Healthy volunteers should be infected with coronavirus to speed up vaccine, says expert – The Sun

HEALTHY volunteers should be infected with coronavirus to speed up the roll-out of a potential vaccine, experts have said.

A group of senior scientists argue that relaxing current ethical restrictions would mean a shot could be available months earlier than expected.

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The team warn that every week the vaccine is delayed, there will be thousands more deaths globally.

So far, Covid-19 has killed more than 22,000 people worldwide while 492,000 have been infected.

The World Health Organisation has said that it could be at least a year before a vaccine is available – because it needs to pass trials before being certified as safe to use.

Usually, drugs and vaccines are tested in phases before they approved for human use.

The first involves safety testing where a small group of people are given a dose to see how they react.

Phase two sees more people tested while scientists work out the right dosage.

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They will also test the vaccine against a placebo.

Phase three – the final stage of testing – involves hundreds, sometimes thousands, of people across multiple sites for a long period of time.

It means researchers have to wait until enough people have become naturally exposed to the virus to see if the vaccine has worked.

Lockdown slowdown

The scientists, including Harvard's Professor Marc Lipsitch, say that ironically, the current lockdown will actually slow down this who process significantly.

Instead, they suggest that if a small group of around 100 people were first vaccinated and then infected, then we could find out if the vaccine had protected them within just a week.

Writing in a paper, the trio of scientists said: "Deliberate exposure of study participants to SARS-CoV-2clearly raises ethical concerns.

We actually ask people to take such risks for others' direct gain every time we ask volunteer firefighters to rush into burning buildings

"It may seem impermissible to ask people to take on risk of severe illness or death, even for an important collective gain.

"But we actually ask people to take such risks for others' direct gain every time we ask volunteer firefighters to rush into burning buildings; relatives to donate a live organ to loved ones; healthy volunteers to participate in drug and vaccine toxicity trials with no prospect of improving their health."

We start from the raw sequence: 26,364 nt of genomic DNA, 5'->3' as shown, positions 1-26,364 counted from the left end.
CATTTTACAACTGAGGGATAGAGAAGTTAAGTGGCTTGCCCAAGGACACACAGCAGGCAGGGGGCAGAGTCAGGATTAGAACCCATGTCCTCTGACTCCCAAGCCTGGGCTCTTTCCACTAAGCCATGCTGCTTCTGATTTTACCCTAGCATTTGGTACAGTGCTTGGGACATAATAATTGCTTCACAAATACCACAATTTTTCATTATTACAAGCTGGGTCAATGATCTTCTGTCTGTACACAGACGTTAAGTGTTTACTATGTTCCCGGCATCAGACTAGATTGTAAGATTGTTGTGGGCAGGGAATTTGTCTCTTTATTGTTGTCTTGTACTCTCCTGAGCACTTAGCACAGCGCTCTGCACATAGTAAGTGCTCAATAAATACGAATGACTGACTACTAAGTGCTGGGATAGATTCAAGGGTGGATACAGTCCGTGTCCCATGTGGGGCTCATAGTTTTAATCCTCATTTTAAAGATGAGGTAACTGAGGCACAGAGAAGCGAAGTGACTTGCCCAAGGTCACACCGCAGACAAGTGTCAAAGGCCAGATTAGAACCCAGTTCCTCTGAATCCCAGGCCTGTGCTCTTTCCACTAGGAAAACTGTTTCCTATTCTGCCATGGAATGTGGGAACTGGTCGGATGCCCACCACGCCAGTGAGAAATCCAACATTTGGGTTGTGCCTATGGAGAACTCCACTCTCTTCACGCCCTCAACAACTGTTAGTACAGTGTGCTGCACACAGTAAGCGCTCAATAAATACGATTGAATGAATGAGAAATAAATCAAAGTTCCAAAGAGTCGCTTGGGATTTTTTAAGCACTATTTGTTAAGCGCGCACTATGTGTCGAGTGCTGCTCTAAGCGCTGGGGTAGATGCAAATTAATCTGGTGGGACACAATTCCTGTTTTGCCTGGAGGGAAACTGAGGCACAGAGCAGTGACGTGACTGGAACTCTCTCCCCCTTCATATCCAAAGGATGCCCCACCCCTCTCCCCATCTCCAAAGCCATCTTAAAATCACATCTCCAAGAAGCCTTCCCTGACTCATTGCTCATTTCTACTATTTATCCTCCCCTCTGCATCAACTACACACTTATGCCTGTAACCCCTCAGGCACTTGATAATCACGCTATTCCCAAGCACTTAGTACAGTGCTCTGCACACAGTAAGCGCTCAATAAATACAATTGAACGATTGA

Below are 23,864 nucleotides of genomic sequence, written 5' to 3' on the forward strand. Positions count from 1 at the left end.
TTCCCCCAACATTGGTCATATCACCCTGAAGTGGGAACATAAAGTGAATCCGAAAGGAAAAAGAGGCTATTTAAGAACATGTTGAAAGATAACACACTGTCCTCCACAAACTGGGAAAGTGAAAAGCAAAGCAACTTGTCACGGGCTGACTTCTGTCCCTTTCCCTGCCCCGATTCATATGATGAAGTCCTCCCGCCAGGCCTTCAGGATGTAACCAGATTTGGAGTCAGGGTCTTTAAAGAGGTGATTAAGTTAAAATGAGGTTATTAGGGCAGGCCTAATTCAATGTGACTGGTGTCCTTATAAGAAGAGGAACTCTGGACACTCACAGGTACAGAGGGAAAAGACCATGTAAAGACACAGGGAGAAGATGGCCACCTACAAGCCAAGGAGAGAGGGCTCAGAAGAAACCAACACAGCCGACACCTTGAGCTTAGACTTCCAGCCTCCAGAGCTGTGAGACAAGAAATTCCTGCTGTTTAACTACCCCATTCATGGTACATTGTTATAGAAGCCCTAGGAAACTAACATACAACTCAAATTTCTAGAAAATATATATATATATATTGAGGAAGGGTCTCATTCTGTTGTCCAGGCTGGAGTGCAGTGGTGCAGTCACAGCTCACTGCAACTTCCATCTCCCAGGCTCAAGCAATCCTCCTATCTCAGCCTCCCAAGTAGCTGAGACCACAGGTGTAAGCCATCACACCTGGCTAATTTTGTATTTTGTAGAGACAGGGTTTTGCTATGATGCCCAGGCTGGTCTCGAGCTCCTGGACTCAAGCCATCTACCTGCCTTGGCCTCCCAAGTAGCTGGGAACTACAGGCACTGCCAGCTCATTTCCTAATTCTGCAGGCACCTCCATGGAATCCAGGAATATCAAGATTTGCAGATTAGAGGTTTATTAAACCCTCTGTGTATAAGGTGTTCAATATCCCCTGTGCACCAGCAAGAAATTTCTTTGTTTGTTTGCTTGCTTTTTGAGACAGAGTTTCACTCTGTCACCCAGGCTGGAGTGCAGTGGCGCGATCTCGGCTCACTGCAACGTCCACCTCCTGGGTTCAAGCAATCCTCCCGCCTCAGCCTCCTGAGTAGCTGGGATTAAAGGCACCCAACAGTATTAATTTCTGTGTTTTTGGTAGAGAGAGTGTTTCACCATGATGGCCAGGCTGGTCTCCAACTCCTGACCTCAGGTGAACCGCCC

Professor Peter Smith, from the London School of Hygiene and Tropical Medicine, who co-authored the paper, said the approach could “shave months” off vaccine development time.

He told The Times: “I think regulators will be open to it," but added that ethics boards, who have to consider whether the scientists should deliberately administer a potentially dangerous virus, “may be a more difficult challenge”.

Worth the risk

The epidemiologist and his colleagues believe the risk may be worth it though.

They added: “Advancing the registration and rollout of an efficacious vaccine, even by a few months, could save many thousands of lives and commands enormous societal value."

The team say that using young, healthy volunteers in the initial stages of the trial provides a safety net.

They suggest using volunteers aged 20 to 45 as they should not be at serious risk from infection.

Current evidence suggests that providing they don't have underlying conditions, it is extremely unlikely to result in severe illness or death.

The experts say that the volunteers would be monitored very closely – and should anything happen they would receive "excellent care" in "state of the art" facilities.

Volunteers would also have the risks fully explained to them so that they can make a decision about going forward.

MPs heard yesterday that several coronavirus vaccines are being developed and could be available in six months.

Prof Andrew Pollard, from Oxford University told the Commons science and technology committee that the timeline depended on trials going well and production sites being expanded.

However, he admitted a timescale of 12 to 18 months was more likely.

The jabs would protect high risk groups such as the sick and elderly who are currently being shielded at home.

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